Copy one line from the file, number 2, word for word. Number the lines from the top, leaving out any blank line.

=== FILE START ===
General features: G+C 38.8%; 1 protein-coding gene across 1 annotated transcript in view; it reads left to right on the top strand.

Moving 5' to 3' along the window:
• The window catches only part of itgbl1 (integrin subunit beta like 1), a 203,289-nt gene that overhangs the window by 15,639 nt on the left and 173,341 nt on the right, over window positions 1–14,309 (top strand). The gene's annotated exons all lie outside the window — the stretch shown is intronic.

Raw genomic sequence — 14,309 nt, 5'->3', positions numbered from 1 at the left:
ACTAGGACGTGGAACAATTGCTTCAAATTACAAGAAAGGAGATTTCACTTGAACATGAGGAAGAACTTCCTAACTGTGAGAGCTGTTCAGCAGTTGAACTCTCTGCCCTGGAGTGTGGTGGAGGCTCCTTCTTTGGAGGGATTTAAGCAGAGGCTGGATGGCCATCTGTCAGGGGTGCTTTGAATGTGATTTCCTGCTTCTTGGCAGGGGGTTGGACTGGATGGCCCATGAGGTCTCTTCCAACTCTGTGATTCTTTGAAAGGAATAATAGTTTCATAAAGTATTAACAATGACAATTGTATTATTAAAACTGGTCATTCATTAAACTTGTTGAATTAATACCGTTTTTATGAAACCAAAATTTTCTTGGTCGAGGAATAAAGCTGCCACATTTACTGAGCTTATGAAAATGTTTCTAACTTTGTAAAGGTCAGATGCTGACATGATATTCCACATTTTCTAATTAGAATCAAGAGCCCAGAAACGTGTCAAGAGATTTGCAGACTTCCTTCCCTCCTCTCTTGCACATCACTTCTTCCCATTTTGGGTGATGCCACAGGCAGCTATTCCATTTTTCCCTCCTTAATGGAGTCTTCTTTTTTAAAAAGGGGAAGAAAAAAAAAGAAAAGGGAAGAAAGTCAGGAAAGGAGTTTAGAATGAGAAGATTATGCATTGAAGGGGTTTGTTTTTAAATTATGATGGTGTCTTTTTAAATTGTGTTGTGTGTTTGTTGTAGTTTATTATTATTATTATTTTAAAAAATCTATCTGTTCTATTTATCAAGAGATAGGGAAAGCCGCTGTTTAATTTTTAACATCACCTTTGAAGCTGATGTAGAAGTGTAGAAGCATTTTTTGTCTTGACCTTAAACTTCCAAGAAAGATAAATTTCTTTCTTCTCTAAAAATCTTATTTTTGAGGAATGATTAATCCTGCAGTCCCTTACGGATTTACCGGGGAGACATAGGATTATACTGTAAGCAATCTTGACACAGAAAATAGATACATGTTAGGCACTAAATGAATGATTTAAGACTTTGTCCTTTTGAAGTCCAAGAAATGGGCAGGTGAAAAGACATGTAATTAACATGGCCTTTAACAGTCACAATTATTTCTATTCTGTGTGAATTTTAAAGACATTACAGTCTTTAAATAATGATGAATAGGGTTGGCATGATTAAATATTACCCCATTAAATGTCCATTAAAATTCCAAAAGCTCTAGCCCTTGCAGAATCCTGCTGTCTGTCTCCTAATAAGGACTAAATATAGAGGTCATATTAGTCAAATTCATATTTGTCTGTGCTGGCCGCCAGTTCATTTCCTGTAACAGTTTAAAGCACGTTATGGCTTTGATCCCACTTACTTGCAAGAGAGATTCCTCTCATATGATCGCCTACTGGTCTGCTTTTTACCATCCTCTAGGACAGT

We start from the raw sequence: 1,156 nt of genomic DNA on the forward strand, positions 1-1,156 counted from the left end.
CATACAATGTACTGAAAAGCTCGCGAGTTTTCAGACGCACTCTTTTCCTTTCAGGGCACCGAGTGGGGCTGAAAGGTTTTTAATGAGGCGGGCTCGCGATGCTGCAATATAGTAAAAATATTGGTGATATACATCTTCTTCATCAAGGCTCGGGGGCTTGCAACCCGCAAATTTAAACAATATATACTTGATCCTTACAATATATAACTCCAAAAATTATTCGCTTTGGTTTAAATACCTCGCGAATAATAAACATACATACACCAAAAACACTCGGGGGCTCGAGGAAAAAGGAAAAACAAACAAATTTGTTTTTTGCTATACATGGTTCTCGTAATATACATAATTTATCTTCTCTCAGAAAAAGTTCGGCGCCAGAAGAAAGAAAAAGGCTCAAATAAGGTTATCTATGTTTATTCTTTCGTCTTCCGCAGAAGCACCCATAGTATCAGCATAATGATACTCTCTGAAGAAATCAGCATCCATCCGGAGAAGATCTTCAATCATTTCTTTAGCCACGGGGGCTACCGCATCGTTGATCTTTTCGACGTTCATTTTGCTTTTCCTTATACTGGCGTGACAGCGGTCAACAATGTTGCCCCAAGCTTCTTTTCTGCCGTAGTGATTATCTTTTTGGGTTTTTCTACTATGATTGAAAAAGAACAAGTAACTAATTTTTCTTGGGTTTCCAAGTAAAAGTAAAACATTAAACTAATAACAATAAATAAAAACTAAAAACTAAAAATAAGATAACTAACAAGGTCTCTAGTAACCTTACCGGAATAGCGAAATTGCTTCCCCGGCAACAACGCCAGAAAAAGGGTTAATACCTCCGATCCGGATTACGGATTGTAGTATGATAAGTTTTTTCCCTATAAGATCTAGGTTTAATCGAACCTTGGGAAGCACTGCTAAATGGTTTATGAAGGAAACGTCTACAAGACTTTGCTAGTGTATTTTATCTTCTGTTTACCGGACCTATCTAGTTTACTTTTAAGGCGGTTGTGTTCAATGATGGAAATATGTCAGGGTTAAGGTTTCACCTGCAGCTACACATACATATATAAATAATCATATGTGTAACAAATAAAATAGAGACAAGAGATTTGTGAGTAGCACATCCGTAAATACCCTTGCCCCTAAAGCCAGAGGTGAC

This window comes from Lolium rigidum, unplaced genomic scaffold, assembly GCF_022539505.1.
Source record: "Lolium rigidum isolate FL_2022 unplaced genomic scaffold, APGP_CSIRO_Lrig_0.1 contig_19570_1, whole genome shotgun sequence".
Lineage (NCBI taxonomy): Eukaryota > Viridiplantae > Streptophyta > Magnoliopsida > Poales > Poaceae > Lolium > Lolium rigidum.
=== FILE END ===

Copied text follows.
Moving 5' to 3' along the window: